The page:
the various parts of the Tabernacle, just like the 248 mitzvot and the 248 limbs of the human body, all form a composite whole that reflects the Divine Image in which man was created.

The tabernacle represents the temporal body:

From these slides above we can see the Tabernacle is made up of human body parts on a natural level it is symbolic of the church of God which is supposed to be a living Tabernacle joined together in fellowship. This is called the body of Christ or the multitudinous Christ

Next the Tabernacle is symbolic of Adam Kadmon the Cosmic Man in kabbalah the 10 Sefirot make up the body of Adam Kadmon

The anthropomorphic name of Adam Kadmon denotes that it contains both the ultimate divine purpose for mankind, as well as an embodiment of the Sefirot (divine attributes).

The tabernacle is symbolic of the human body. Yet it is not the natural body but the spiritual body this body is known to most people as Adam Kadmon the Cosmic Man the 10 Sefirot make the body of Adam Kadmon

There are ten Sefirot there are ten items in the Tabernacle which symbolize the sefirot as follows

The cherubs on the Ark - keter
The Ark - bina
The Curtain - chochma
The Menorah (Lampstand) - chesed
The Table - gevura
The Altar - tiferet with its connection to malchut
The Basin and Jug or Laver - netzach and hod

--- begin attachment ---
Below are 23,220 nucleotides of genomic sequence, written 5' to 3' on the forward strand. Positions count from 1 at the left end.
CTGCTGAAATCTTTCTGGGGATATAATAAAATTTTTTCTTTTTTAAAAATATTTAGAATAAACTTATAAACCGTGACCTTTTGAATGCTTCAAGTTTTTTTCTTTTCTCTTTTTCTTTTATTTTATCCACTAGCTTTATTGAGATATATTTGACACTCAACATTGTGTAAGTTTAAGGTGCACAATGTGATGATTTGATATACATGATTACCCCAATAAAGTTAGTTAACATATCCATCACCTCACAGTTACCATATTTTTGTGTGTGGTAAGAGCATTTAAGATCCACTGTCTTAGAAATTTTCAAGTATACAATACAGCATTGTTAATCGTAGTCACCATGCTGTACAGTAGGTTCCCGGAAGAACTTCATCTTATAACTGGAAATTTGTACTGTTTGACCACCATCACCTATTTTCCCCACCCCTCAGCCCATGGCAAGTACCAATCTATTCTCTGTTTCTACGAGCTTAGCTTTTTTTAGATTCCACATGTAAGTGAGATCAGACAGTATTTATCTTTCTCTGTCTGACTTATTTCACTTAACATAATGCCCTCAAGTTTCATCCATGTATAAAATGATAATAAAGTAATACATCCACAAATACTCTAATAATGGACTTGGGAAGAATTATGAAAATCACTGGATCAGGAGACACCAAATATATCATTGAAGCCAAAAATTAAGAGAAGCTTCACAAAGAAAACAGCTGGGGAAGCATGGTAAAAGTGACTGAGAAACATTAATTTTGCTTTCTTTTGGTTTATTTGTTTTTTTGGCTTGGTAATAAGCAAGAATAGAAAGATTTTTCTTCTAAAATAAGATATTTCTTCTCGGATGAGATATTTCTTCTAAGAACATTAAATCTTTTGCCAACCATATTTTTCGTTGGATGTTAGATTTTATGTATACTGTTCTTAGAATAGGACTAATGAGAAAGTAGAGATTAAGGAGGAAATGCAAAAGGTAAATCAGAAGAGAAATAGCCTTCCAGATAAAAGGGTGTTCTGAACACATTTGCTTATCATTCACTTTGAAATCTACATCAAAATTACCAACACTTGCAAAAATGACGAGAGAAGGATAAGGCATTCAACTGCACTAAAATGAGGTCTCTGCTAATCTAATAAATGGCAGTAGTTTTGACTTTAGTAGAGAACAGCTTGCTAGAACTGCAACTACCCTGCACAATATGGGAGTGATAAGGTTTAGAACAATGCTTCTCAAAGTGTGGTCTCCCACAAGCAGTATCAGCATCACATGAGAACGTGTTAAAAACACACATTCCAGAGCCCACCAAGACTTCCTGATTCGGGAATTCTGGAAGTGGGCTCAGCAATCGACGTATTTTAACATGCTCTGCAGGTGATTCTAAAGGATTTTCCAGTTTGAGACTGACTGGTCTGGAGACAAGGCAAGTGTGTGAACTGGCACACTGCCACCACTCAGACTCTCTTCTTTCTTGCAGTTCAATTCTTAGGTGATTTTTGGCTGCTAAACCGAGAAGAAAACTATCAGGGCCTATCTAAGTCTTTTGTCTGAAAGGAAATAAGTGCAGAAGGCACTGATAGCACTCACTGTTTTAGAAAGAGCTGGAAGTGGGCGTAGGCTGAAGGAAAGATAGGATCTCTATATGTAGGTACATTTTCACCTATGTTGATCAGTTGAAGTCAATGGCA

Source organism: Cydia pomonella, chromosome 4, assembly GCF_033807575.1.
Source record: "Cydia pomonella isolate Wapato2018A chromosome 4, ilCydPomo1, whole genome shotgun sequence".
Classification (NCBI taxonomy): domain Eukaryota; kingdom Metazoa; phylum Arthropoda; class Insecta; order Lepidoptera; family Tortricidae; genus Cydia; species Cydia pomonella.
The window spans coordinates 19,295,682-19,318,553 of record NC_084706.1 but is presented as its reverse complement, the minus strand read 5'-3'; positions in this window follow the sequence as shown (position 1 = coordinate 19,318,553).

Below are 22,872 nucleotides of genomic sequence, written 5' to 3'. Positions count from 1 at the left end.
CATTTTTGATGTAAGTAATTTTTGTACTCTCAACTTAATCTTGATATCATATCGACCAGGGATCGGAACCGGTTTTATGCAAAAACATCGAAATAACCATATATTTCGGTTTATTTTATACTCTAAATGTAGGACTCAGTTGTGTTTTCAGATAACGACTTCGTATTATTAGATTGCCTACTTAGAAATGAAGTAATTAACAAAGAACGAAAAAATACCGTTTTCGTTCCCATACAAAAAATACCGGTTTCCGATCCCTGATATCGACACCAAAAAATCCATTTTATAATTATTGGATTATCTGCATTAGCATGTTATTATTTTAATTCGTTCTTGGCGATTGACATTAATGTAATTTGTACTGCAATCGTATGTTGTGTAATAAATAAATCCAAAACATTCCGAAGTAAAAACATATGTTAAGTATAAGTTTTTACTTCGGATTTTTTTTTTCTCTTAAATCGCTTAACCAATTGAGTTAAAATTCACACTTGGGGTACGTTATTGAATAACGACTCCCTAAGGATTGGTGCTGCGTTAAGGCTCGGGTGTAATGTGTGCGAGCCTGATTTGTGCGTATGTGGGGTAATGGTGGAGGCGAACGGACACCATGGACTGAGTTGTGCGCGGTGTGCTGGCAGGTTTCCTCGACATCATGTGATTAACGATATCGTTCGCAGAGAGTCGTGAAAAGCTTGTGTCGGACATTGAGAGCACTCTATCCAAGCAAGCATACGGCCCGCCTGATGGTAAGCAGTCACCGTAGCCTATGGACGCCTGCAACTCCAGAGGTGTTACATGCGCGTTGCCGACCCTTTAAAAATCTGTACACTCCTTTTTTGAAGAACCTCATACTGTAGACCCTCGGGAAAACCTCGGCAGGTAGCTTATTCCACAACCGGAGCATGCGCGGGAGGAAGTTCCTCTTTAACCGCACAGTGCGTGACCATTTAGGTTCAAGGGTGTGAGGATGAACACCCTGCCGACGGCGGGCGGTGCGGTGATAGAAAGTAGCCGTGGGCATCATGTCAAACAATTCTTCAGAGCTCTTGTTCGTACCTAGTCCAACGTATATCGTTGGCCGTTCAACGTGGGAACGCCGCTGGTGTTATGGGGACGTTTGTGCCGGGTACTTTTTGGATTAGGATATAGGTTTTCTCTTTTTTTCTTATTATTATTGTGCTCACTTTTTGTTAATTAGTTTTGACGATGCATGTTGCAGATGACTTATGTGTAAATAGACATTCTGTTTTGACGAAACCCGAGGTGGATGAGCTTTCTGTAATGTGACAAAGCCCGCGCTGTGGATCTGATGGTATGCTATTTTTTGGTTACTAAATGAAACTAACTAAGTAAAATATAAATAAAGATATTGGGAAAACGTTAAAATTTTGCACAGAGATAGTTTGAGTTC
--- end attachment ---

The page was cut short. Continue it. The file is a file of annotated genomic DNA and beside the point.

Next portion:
All in its Weight/shekel - malchut

Because of this [that all is included in its weight/shekel] Israel were commanded, "This [in Hebrew 'zeh'] they shall give…half a shekel according to the shekel of the Sanctuary." (Ex. 30:13)
The word 'zeh' hints at the sefira of malchut as in the verse "This [zeh] is the gate to God" (Psalms 18:20). We enter the realm of the spiritual through a properly rectified reality (malchut).

Note that malchut would correspond to the lowest aeon wisdom or Sophia 

The Pleroma is also described as a body: 

His members, however, needed a place of instruction, which is in the places which are adorned, so that they might receive from them resemblance to the images and archetypes, like a mirror, until all the members of the body of the Church are in a single place and receive the restoration at one time, when they have been manifested as the whole body, namely the restoration into the Pleroma. (The Tripartite Tractate)

The Aeons are also described as a body:

Just as the present aeon, though a unity, is divided by units of time and units of time are divided into years and years are divided into seasons and seasons into months, and months into days, and days into hours, and hours into moments, so too the aeon of the Truth, since it is a unity and multiplicity, receives honor in the small and the great names according to the power of each to grasp it - by way of analogy - like a spring which is what it is, yet flows into streams and lakes and canals and branches, or like a root spread out beneath trees and branches with its fruit, or like a human body, which is partitioned in an indivisible way into members of members, primary members and secondary, great and small. (The Tripartite Tractate)

Aeon=Age. Age= period. As a period of time is an accurate description of a interpretation of Aeon as applied to the Bible. However with Gnosticism Aeons are more complex Aeons are first aspects or attributes of the Father. For example, logos is an Aeon, Wisdom, hope, grace etc. Next aeons are spatial as well as temporal. They can be divine beings which have also emanated from the Father   

Body meaning: 

the use of the body domain to archetypal things that do not from the outset have anything to do with the human body, in other words, body metaphors. The body should be understood as a corporate being like the Body politic in Hobbes' Leviathan